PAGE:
I plan to establish my own business in a rural area of Montana but I am not sure if the location could be classified as a TEA. How can I provide proof for the fact that the enterprise is established in a targeted employment area? Do I have to establish the business before filing the I-526?
You should retain an immigration attorney who is experienced with EB-5 to handle this case. Yes, you must establish the entity before you file the I-526 petition.
You can generally get a TEA letter from the state, but you are seeking a rural designation, which is different and relates to population and being outside an MSA.
The designation of an area as targeted employment area (TEA) is usually set up and defined by each state department of economic development or planning. Advisably, work with an EB-5 attorney to address this question and other related issues, including setting up a business you can use for EB-5 operation.
Each state has a designated official body that provides certification as to whether or not a specific area is designated as a TEA. A rural area is defined as having a population of less that 20,000 per census data. Business must be established prior to filing an I-526 petition and the petition must be accompanied by applicable business records, licenses, lawful source of funds evidence and a comprehensive five-year business plan that is EB-5-compliant, among other things. You should hire an experienced EB-5 immigration attorney who would help you with the process.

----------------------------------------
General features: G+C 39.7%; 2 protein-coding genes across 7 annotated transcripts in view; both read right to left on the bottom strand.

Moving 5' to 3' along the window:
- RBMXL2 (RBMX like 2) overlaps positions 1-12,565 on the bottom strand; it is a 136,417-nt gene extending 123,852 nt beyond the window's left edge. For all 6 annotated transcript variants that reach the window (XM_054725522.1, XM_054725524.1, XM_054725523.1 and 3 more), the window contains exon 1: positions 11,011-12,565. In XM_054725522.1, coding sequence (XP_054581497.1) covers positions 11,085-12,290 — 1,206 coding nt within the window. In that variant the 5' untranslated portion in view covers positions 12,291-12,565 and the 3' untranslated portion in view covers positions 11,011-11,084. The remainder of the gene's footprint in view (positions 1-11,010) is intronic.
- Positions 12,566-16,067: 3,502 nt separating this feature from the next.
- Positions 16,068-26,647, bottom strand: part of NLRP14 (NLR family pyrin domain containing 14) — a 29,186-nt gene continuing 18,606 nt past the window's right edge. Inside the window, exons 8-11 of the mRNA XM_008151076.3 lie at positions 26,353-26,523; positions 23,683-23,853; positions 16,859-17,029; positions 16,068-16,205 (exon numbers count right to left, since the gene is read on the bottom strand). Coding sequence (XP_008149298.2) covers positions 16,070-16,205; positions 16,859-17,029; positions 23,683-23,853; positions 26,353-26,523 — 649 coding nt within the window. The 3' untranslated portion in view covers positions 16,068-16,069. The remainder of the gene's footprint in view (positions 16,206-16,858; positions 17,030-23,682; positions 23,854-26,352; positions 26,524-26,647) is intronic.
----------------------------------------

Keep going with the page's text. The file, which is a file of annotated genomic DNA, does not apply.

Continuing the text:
You do not necessarily have to establish the business before filing your EB-5 investor petition on Form I-526. You can have a detailed business plan that would demonstrate your plans and ability to establish the business. In terms of whether or not it is located in a TEA, that would not be up to you. You would have to get a ruling from the governor of the state of Montana, who presumably will have delegated that authority to an appropriate state agency or, in some cases, to the mayor and/or county official where your property is located. They too would typically have delegated this authority to their economic development office, so you would need to determine the appropriate party that makes those determinations and then it would determine whether or not your business is located in a TEA. In a rural area, a TEA is normally outside of any metropolitan statistical area or an incorporated area larger than 20,000.
Each state designates its own TEAs, so contact your state rep.
There are some Internet sites that will tell you when you put in the address. Have your EB-5 lawyer do this for you. Also, nearly every state has one person in state government at the capital assigned to write letters confirming that an area is a TEA area. Most EB-5 lawyers have a list of those persons they can refer to.
Working with an immigration attorney, reach out to the appropriate state agency that designates TEAs and see if your address, or a combined geographical area, is a TEA.
Each state designates an agency that is authorized to determine TEA for EB-5 businesses. You will need to obtain a letter from them. You do not need to have the business established, but you will need to have an exact business address where you plan to locate your in order for you to obtain this.
The definition of a rural area for TEA is having less than 20,000 population per the last census data. Each state had a designated agency that could attest to the TEA with a letter.
You can provide a letter from an authorized body of the government of Montana certifying that the project is located within a TEA. Additionally, you will need to establish the business before filing the I-526.
To qualify as a TEA, the investor must secure a valid TEA designation letter issued by the investment destination state or regional authority. This is submitted with the initial EB-5 application. It is best that you consult with immigration counsel before proceeding.
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